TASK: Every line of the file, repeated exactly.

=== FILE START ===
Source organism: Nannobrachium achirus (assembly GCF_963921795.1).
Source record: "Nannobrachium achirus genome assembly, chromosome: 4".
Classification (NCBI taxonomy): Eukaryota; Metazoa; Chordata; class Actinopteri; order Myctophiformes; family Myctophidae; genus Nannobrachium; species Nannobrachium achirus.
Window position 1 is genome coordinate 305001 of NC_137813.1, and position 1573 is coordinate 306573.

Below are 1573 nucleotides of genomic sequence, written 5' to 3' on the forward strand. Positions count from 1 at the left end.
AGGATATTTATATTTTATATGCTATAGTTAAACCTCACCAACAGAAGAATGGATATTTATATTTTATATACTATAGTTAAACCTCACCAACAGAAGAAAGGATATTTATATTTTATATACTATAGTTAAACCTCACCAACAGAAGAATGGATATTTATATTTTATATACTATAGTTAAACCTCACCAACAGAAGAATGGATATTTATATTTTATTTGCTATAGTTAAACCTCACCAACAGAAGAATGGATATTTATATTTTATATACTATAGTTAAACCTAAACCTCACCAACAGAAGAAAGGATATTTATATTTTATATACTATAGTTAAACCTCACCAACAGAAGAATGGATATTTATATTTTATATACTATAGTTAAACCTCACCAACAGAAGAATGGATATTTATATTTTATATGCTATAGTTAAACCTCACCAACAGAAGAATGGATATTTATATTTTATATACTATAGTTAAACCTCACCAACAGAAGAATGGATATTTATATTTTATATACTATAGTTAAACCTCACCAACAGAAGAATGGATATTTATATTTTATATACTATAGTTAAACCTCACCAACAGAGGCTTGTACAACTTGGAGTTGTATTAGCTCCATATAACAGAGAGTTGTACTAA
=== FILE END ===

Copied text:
Source organism: Nannobrachium achirus (assembly GCF_963921795.1).
Source record: "Nannobrachium achirus genome assembly, chromosome: 4".
Classification (NCBI taxonomy): Eukaryota; Metazoa; Chordata; class Actinopteri; order Myctophiformes; family Myctophidae; genus Nannobrachium; species Nannobrachium achirus.
Window position 1 is genome coordinate 305001 of NC_137813.1, and position 1573 is coordinate 306573.

Below are 1573 nucleotides of genomic sequence, written 5' to 3' on the forward strand. Positions count from 1 at the left end.
AGGATATTTATATTTTATATGCTATAGTTAAACCTCACCAACAGAAGAATGGATATTTATATTTTATATACTATAGTTAAACCTCACCAACAGAAGAAAGGATATTTATATTTTATATACTATAGTTAAACCTCACCAACAGAAGAATGGATATTTATATTTTATATACTATAGTTAAACCTCACCAACAGAAGAATGGATATTTATATTTTATTTGCTATAGTTAAACCTCACCAACAGAAGAATGGATATTTATATTTTATATACTATAGTTAAACCTAAACCTCACCAACAGAAGAAAGGATATTTATATTTTATATACTATAGTTAAACCTCACCAACAGAAGAATGGATATTTATATTTTATATACTATAGTTAAACCTCACCAACAGAAGAATGGATATTTATATTTTATATGCTATAGTTAAACCTCACCAACAGAAGAATGGATATTTATATTTTATATACTATAGTTAAACCTCACCAACAGAAGAATGGATATTTATATTTTATATACTATAGTTAAACCTCACCAACAGAAGAATGGATATTTATATTTTATATACTATAGTTAAACCTCACCAACAGAGGCTTGTACAACTTGGAGTTGTATTAGCTCCATATAACAGAGAGTTGTACTAA